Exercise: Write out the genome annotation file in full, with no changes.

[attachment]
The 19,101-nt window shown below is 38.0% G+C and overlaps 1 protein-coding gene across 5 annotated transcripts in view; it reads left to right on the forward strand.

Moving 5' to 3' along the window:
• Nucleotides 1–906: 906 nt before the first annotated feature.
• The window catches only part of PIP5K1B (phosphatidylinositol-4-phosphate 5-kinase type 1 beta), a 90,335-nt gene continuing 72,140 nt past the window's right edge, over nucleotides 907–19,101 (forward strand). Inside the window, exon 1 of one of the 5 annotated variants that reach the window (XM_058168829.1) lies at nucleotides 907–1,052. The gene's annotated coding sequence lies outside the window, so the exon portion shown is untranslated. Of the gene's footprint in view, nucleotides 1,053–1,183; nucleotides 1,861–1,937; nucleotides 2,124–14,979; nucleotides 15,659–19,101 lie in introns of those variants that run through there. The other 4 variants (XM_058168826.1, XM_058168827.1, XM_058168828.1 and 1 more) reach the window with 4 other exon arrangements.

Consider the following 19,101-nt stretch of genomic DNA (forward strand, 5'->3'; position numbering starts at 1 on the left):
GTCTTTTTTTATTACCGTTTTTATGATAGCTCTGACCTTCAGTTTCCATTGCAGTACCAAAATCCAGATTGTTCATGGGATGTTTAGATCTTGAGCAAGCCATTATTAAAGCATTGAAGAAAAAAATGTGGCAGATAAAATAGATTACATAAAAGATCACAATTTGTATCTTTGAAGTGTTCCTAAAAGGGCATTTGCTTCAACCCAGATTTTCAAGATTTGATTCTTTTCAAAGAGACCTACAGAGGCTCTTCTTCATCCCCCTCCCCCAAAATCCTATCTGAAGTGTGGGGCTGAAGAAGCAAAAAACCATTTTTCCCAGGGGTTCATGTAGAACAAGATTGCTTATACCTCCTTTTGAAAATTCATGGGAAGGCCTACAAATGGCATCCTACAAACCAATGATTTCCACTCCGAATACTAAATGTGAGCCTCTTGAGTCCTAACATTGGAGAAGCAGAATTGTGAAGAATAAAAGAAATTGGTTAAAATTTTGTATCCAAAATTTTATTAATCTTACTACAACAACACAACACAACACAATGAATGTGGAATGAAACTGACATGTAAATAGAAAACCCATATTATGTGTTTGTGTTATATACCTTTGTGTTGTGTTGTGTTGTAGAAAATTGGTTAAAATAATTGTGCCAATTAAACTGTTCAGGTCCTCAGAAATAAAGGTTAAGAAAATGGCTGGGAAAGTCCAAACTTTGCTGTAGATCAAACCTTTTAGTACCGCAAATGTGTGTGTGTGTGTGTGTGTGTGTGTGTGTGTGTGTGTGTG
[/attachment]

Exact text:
The 19,101-nt window shown below is 38.0% G+C and overlaps 1 protein-coding gene across 5 annotated transcripts in view; it reads left to right on the forward strand.

Moving 5' to 3' along the window:
• Nucleotides 1–906: 906 nt before the first annotated feature.
• The window catches only part of PIP5K1B (phosphatidylinositol-4-phosphate 5-kinase type 1 beta), a 90,335-nt gene continuing 72,140 nt past the window's right edge, over nucleotides 907–19,101 (forward strand). Inside the window, exon 1 of one of the 5 annotated variants that reach the window (XM_058168829.1) lies at nucleotides 907–1,052. The gene's annotated coding sequence lies outside the window, so the exon portion shown is untranslated. Of the gene's footprint in view, nucleotides 1,053–1,183; nucleotides 1,861–1,937; nucleotides 2,124–14,979; nucleotides 15,659–19,101 lie in introns of those variants that run through there. The other 4 variants (XM_058168826.1, XM_058168827.1, XM_058168828.1 and 1 more) reach the window with 4 other exon arrangements.

Consider the following 19,101-nt stretch of genomic DNA (forward strand, 5'->3'; position numbering starts at 1 on the left):
GTCTTTTTTTATTACCGTTTTTATGATAGCTCTGACCTTCAGTTTCCATTGCAGTACCAAAATCCAGATTGTTCATGGGATGTTTAGATCTTGAGCAAGCCATTATTAAAGCATTGAAGAAAAAAATGTGGCAGATAAAATAGATTACATAAAAGATCACAATTTGTATCTTTGAAGTGTTCCTAAAAGGGCATTTGCTTCAACCCAGATTTTCAAGATTTGATTCTTTTCAAAGAGACCTACAGAGGCTCTTCTTCATCCCCCTCCCCCAAAATCCTATCTGAAGTGTGGGGCTGAAGAAGCAAAAAACCATTTTTCCCAGGGGTTCATGTAGAACAAGATTGCTTATACCTCCTTTTGAAAATTCATGGGAAGGCCTACAAATGGCATCCTACAAACCAATGATTTCCACTCCGAATACTAAATGTGAGCCTCTTGAGTCCTAACATTGGAGAAGCAGAATTGTGAAGAATAAAAGAAATTGGTTAAAATTTTGTATCCAAAATTTTATTAATCTTACTACAACAACACAACACAACACAATGAATGTGGAATGAAACTGACATGTAAATAGAAAACCCATATTATGTGTTTGTGTTATATACCTTTGTGTTGTGTTGTGTTGTAGAAAATTGGTTAAAATAATTGTGCCAATTAAACTGTTCAGGTCCTCAGAAATAAAGGTTAAGAAAATGGCTGGGAAAGTCCAAACTTTGCTGTAGATCAAACCTTTTAGTACCGCAAATGTGTGTGTGTGTGTGTGTGTGTGTGTGTGTGTGTGTGTGTG